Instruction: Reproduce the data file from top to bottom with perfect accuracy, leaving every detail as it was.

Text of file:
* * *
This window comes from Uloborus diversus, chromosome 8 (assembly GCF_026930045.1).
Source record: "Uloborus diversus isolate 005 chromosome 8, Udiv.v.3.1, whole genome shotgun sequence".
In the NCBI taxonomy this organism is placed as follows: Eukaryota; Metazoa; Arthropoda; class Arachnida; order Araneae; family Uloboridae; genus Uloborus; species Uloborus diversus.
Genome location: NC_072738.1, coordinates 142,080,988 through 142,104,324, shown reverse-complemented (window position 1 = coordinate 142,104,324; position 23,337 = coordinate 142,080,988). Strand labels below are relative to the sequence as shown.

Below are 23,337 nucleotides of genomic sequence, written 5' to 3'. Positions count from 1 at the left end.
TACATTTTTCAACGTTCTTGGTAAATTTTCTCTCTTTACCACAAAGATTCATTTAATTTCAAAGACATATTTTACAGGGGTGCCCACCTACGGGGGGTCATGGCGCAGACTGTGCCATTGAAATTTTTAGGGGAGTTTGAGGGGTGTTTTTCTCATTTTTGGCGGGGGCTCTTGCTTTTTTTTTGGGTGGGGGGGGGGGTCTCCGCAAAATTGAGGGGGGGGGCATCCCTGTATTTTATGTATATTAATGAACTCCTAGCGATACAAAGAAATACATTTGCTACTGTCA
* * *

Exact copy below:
This window comes from Uloborus diversus, chromosome 8 (assembly GCF_026930045.1).
Source record: "Uloborus diversus isolate 005 chromosome 8, Udiv.v.3.1, whole genome shotgun sequence".
In the NCBI taxonomy this organism is placed as follows: Eukaryota; Metazoa; Arthropoda; class Arachnida; order Araneae; family Uloboridae; genus Uloborus; species Uloborus diversus.
Genome location: NC_072738.1, coordinates 142,080,988 through 142,104,324, shown reverse-complemented (window position 1 = coordinate 142,104,324; position 23,337 = coordinate 142,080,988). Strand labels below are relative to the sequence as shown.

Below are 23,337 nucleotides of genomic sequence, written 5' to 3'. Positions count from 1 at the left end.
TACATTTTTCAACGTTCTTGGTAAATTTTCTCTCTTTACCACAAAGATTCATTTAATTTCAAAGACATATTTTACAGGGGTGCCCACCTACGGGGGGTCATGGCGCAGACTGTGCCATTGAAATTTTTAGGGGAGTTTGAGGGGTGTTTTTCTCATTTTTGGCGGGGGCTCTTGCTTTTTTTTTGGGTGGGGGGGGGGGTCTCCGCAAAATTGAGGGGGGGGGCATCCCTGTATTTTATGTATATTAATGAACTCCTAGCGATACAAAGAAATACATTTGCTACTGTCA